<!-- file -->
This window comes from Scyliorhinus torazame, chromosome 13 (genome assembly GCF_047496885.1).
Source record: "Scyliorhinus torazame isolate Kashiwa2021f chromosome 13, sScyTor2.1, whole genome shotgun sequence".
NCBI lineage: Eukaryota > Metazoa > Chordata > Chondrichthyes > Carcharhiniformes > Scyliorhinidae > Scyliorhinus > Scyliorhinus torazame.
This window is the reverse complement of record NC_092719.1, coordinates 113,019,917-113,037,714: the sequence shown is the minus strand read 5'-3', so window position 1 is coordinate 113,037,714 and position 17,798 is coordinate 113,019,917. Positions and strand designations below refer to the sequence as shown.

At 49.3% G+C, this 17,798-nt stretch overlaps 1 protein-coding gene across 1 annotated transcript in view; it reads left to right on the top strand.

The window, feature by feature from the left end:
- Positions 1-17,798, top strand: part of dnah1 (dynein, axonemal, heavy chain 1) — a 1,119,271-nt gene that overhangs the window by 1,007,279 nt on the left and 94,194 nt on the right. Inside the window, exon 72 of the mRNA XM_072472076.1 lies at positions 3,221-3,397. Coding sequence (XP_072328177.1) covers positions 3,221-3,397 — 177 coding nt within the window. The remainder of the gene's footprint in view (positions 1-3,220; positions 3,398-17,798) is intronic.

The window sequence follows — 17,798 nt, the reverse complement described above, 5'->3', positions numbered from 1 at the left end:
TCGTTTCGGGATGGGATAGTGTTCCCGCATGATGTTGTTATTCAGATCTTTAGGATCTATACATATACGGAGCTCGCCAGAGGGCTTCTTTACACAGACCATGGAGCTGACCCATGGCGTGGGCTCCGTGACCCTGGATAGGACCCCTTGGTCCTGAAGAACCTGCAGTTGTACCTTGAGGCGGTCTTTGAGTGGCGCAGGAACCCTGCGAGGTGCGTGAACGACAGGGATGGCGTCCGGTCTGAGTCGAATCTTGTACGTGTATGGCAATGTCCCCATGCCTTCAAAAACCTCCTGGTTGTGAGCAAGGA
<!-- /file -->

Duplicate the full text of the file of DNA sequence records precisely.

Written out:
This window comes from Scyliorhinus torazame, chromosome 13 (genome assembly GCF_047496885.1).
Source record: "Scyliorhinus torazame isolate Kashiwa2021f chromosome 13, sScyTor2.1, whole genome shotgun sequence".
NCBI lineage: Eukaryota > Metazoa > Chordata > Chondrichthyes > Carcharhiniformes > Scyliorhinidae > Scyliorhinus > Scyliorhinus torazame.
This window is the reverse complement of record NC_092719.1, coordinates 113,019,917-113,037,714: the sequence shown is the minus strand read 5'-3', so window position 1 is coordinate 113,037,714 and position 17,798 is coordinate 113,019,917. Positions and strand designations below refer to the sequence as shown.

At 49.3% G+C, this 17,798-nt stretch overlaps 1 protein-coding gene across 1 annotated transcript in view; it reads left to right on the top strand.

The window, feature by feature from the left end:
- Positions 1-17,798, top strand: part of dnah1 (dynein, axonemal, heavy chain 1) — a 1,119,271-nt gene that overhangs the window by 1,007,279 nt on the left and 94,194 nt on the right. Inside the window, exon 72 of the mRNA XM_072472076.1 lies at positions 3,221-3,397. Coding sequence (XP_072328177.1) covers positions 3,221-3,397 — 177 coding nt within the window. The remainder of the gene's footprint in view (positions 1-3,220; positions 3,398-17,798) is intronic.

The window sequence follows — 17,798 nt, the reverse complement described above, 5'->3', positions numbered from 1 at the left end:
TCGTTTCGGGATGGGATAGTGTTCCCGCATGATGTTGTTATTCAGATCTTTAGGATCTATACATATACGGAGCTCGCCAGAGGGCTTCTTTACACAGACCATGGAGCTGACCCATGGCGTGGGCTCCGTGACCCTGGATAGGACCCCTTGGTCCTGAAGAACCTGCAGTTGTACCTTGAGGCGGTCTTTGAGTGGCGCAGGAACCCTGCGAGGTGCGTGAACGACAGGGATGGCGTCCGGTCTGAGTCGAATCTTGTACGTGTATGGCAATGTCCCCATGCCTTCAAAAACCTCCTGGTTGTGAGCAAGGA